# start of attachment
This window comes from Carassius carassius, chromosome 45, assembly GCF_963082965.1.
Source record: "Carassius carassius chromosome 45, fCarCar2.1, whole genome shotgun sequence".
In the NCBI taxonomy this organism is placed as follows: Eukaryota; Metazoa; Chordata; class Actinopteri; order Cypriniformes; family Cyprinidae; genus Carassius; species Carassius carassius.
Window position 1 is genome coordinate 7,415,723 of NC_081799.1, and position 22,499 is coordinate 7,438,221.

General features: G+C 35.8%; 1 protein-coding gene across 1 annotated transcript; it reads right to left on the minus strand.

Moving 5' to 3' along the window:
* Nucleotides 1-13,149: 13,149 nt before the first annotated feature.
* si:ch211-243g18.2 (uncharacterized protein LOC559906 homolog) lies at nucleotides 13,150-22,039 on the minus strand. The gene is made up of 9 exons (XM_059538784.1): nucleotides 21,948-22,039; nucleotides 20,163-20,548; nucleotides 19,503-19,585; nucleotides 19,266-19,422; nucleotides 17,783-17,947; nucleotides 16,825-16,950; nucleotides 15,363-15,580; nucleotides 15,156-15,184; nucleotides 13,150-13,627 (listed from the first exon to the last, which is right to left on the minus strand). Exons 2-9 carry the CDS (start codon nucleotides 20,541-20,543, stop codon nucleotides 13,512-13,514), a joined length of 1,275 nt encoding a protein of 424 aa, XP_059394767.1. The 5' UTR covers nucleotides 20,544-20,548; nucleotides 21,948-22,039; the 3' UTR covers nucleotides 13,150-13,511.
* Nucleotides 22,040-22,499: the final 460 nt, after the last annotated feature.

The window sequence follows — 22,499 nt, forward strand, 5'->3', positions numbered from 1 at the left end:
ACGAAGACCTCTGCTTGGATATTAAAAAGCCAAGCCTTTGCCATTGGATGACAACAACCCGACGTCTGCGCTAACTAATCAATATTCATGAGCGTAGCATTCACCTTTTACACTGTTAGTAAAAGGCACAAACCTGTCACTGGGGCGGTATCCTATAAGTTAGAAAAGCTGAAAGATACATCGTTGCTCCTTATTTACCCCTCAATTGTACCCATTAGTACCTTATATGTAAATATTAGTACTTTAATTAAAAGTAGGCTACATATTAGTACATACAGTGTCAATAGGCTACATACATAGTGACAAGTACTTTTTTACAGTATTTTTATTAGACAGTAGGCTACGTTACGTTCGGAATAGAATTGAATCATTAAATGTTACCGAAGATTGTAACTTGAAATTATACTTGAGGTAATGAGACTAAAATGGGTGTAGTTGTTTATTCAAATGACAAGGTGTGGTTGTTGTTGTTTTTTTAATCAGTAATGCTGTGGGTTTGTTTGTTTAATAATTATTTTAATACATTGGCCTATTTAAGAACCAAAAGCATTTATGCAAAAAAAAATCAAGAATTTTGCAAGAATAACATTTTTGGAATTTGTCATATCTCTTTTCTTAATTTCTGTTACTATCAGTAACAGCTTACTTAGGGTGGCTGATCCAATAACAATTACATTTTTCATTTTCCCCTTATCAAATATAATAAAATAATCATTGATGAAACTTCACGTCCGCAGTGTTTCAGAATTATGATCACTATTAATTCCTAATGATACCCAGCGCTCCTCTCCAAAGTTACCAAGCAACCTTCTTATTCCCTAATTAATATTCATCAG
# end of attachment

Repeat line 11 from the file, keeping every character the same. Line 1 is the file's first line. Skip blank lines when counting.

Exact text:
ACGAAGACCTCTGCTTGGATATTAAAAAGCCAAGCCTTTGCCATTGGATGACAACAACCCGACGTCTGCGCTAACTAATCAATATTCATGAGCGTAGCATTCACCTTTTACACTGTTAGTAAAAGGCACAAACCTGTCACTGGGGCGGTATCCTATAAGTTAGAAAAGCTGAAAGATACATCGTTGCTCCTTATTTACCCCTCAATTGTACCCATTAGTACCTTATATGTAAATATTAGTACTTTAATTAAAAGTAGGCTACATATTAGTACATACAGTGTCAATAGGCTACATACATAGTGACAAGTACTTTTTTACAGTATTTTTATTAGACAGTAGGCTACGTTACGTTCGGAATAGAATTGAATCATTAAATGTTACCGAAGATTGTAACTTGAAATTATACTTGAGGTAATGAGACTAAAATGGGTGTAGTTGTTTATTCAAATGACAAGGTGTGGTTGTTGTTGTTTTTTTAATCAGTAATGCTGTGGGTTTGTTTGTTTAATAATTATTTTAATACATTGGCCTATTTAAGAACCAAAAGCATTTATGCAAAAAAAAATCAAGAATTTTGCAAGAATAACATTTTTGGAATTTGTCATATCTCTTTTCTTAATTTCTGTTACTATCAGTAACAGCTTACTTAGGGTGGCTGATCCAATAACAATTACATTTTTCATTTTCCCCTTATCAAATATAATAAAATAATCATTGATGAAACTTCACGTCCGCAGTGTTTCAGAATTATGATCACTATTAATTCCTAATGATACCCAGCGCTCCTCTCCAAAGTTACCAAGCAACCTTCTTATTCCCTAATTAATATTCATCAG